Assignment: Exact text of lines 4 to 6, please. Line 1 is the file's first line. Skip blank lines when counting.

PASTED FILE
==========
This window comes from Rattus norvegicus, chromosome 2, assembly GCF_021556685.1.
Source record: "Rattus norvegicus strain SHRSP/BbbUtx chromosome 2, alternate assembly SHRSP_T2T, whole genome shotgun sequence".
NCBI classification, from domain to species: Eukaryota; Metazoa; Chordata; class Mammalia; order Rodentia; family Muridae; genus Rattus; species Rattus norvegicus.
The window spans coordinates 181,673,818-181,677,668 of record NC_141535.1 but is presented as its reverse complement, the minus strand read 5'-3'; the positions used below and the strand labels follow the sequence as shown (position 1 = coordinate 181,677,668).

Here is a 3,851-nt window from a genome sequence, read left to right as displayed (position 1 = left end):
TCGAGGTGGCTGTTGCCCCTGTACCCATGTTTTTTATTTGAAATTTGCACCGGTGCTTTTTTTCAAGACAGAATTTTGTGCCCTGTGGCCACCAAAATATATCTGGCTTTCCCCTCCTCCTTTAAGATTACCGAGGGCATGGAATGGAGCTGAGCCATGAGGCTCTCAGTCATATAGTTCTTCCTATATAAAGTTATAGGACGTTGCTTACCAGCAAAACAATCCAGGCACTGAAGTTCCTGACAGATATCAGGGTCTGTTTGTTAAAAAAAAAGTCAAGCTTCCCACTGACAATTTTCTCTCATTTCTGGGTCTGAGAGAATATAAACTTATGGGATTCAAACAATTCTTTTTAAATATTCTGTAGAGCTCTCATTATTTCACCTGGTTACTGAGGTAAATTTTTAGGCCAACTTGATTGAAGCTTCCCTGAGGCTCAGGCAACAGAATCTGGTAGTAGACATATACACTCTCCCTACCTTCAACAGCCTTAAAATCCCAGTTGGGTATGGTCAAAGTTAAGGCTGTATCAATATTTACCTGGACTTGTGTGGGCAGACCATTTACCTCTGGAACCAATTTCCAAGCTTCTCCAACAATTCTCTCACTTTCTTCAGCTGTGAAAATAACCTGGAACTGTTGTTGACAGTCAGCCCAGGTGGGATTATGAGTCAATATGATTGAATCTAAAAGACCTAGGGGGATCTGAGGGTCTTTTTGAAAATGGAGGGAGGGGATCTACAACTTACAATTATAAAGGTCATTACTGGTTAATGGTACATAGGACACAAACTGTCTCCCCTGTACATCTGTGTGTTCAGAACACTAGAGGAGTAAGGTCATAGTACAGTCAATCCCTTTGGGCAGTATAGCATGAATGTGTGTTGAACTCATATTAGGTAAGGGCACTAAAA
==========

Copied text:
The window spans coordinates 181,673,818-181,677,668 of record NC_141535.1 but is presented as its reverse complement, the minus strand read 5'-3'; the positions used below and the strand labels follow the sequence as shown (position 1 = coordinate 181,677,668).

Here is a 3,851-nt window from a genome sequence, read left to right as displayed (position 1 = left end):
TCGAGGTGGCTGTTGCCCCTGTACCCATGTTTTTTATTTGAAATTTGCACCGGTGCTTTTTTTCAAGACAGAATTTTGTGCCCTGTGGCCACCAAAATATATCTGGCTTTCCCCTCCTCCTTTAAGATTACCGAGGGCATGGAATGGAGCTGAGCCATGAGGCTCTCAGTCATATAGTTCTTCCTATATAAAGTTATAGGACGTTGCTTACCAGCAAAACAATCCAGGCACTGAAGTTCCTGACAGATATCAGGGTCTGTTTGTTAAAAAAAAAGTCAAGCTTCCCACTGACAATTTTCTCTCATTTCTGGGTCTGAGAGAATATAAACTTATGGGATTCAAACAATTCTTTTTAAATATTCTGTAGAGCTCTCATTATTTCACCTGGTTACTGAGGTAAATTTTTAGGCCAACTTGATTGAAGCTTCCCTGAGGCTCAGGCAACAGAATCTGGTAGTAGACATATACACTCTCCCTACCTTCAACAGCCTTAAAATCCCAGTTGGGTATGGTCAAAGTTAAGGCTGTATCAATATTTACCTGGACTTGTGTGGGCAGACCATTTACCTCTGGAACCAATTTCCAAGCTTCTCCAACAATTCTCTCACTTTCTTCAGCTGTGAAAATAACCTGGAACTGTTGTTGACAGTCAGCCCAGGTGGGATTATGAGTCAATATGATTGAATCTAAAAGACCTAGGGGGATCTGAGGGTCTTTTTGAAAATGGAGGGAGGGGATCTACAACTTACAATTATAAAGGTCATTACTGGTTAATGGTACATAGGACACAAACTGTCTCCCCTGTACATCTGTGTGTTCAGAACACTAGAGGAGTAAGGTCATAGTACAGTCAATCCCTTTGGGCAGTATAGCATGAATGTGTGTTGAACTCATATTAGGTAAGGGCACTAAAA